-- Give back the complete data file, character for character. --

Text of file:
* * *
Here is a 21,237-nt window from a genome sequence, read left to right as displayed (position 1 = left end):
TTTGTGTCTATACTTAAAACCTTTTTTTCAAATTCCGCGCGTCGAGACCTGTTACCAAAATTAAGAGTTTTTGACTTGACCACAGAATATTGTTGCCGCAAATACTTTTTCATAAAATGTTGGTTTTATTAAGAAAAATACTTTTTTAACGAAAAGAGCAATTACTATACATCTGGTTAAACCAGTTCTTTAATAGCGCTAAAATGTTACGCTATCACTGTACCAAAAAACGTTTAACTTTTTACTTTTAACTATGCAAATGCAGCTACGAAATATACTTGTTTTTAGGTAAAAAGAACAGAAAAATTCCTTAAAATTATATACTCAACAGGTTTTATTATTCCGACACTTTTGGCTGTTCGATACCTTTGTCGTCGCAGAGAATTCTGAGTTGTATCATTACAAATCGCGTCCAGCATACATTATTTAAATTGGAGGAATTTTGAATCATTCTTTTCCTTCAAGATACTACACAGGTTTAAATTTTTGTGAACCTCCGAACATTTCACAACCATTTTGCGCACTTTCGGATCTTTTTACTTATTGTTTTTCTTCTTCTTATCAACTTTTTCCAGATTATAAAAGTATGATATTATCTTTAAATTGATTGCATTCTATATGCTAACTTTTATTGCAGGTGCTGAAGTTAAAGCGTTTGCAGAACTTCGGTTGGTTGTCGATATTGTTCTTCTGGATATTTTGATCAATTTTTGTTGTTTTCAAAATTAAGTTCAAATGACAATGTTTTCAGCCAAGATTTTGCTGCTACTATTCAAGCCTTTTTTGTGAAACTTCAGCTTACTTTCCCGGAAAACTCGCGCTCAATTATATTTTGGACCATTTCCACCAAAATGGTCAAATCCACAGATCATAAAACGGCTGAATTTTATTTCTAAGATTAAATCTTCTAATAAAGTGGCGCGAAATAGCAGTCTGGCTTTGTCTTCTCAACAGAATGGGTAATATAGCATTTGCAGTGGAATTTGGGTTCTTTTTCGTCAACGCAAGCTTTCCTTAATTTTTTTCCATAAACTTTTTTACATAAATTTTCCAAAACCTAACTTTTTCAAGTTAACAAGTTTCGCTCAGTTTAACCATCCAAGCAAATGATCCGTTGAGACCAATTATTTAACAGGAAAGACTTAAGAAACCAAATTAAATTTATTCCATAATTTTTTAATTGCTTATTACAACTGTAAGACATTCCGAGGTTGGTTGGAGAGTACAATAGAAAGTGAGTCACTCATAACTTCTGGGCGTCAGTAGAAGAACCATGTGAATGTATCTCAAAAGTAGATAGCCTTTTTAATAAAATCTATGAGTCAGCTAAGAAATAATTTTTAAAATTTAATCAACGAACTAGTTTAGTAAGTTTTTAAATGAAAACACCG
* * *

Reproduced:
Here is a 21,237-nt window from a genome sequence, read left to right as displayed (position 1 = left end):
TTTGTGTCTATACTTAAAACCTTTTTTTCAAATTCCGCGCGTCGAGACCTGTTACCAAAATTAAGAGTTTTTGACTTGACCACAGAATATTGTTGCCGCAAATACTTTTTCATAAAATGTTGGTTTTATTAAGAAAAATACTTTTTTAACGAAAAGAGCAATTACTATACATCTGGTTAAACCAGTTCTTTAATAGCGCTAAAATGTTACGCTATCACTGTACCAAAAAACGTTTAACTTTTTACTTTTAACTATGCAAATGCAGCTACGAAATATACTTGTTTTTAGGTAAAAAGAACAGAAAAATTCCTTAAAATTATATACTCAACAGGTTTTATTATTCCGACACTTTTGGCTGTTCGATACCTTTGTCGTCGCAGAGAATTCTGAGTTGTATCATTACAAATCGCGTCCAGCATACATTATTTAAATTGGAGGAATTTTGAATCATTCTTTTCCTTCAAGATACTACACAGGTTTAAATTTTTGTGAACCTCCGAACATTTCACAACCATTTTGCGCACTTTCGGATCTTTTTACTTATTGTTTTTCTTCTTCTTATCAACTTTTTCCAGATTATAAAAGTATGATATTATCTTTAAATTGATTGCATTCTATATGCTAACTTTTATTGCAGGTGCTGAAGTTAAAGCGTTTGCAGAACTTCGGTTGGTTGTCGATATTGTTCTTCTGGATATTTTGATCAATTTTTGTTGTTTTCAAAATTAAGTTCAAATGACAATGTTTTCAGCCAAGATTTTGCTGCTACTATTCAAGCCTTTTTTGTGAAACTTCAGCTTACTTTCCCGGAAAACTCGCGCTCAATTATATTTTGGACCATTTCCACCAAAATGGTCAAATCCACAGATCATAAAACGGCTGAATTTTATTTCTAAGATTAAATCTTCTAATAAAGTGGCGCGAAATAGCAGTCTGGCTTTGTCTTCTCAACAGAATGGGTAATATAGCATTTGCAGTGGAATTTGGGTTCTTTTTCGTCAACGCAAGCTTTCCTTAATTTTTTTCCATAAACTTTTTTACATAAATTTTCCAAAACCTAACTTTTTCAAGTTAACAAGTTTCGCTCAGTTTAACCATCCAAGCAAATGATCCGTTGAGACCAATTATTTAACAGGAAAGACTTAAGAAACCAAATTAAATTTATTCCATAATTTTTTAATTGCTTATTACAACTGTAAGACATTCCGAGGTTGGTTGGAGAGTACAATAGAAAGTGAGTCACTCATAACTTCTGGGCGTCAGTAGAAGAACCATGTGAATGTATCTCAAAAGTAGATAGCCTTTTTAATAAAATCTATGAGTCAGCTAAGAAATAATTTTTAAAATTTAATCAACGAACTAGTTTAGTAAGTTTTTAAATGAAAACACCG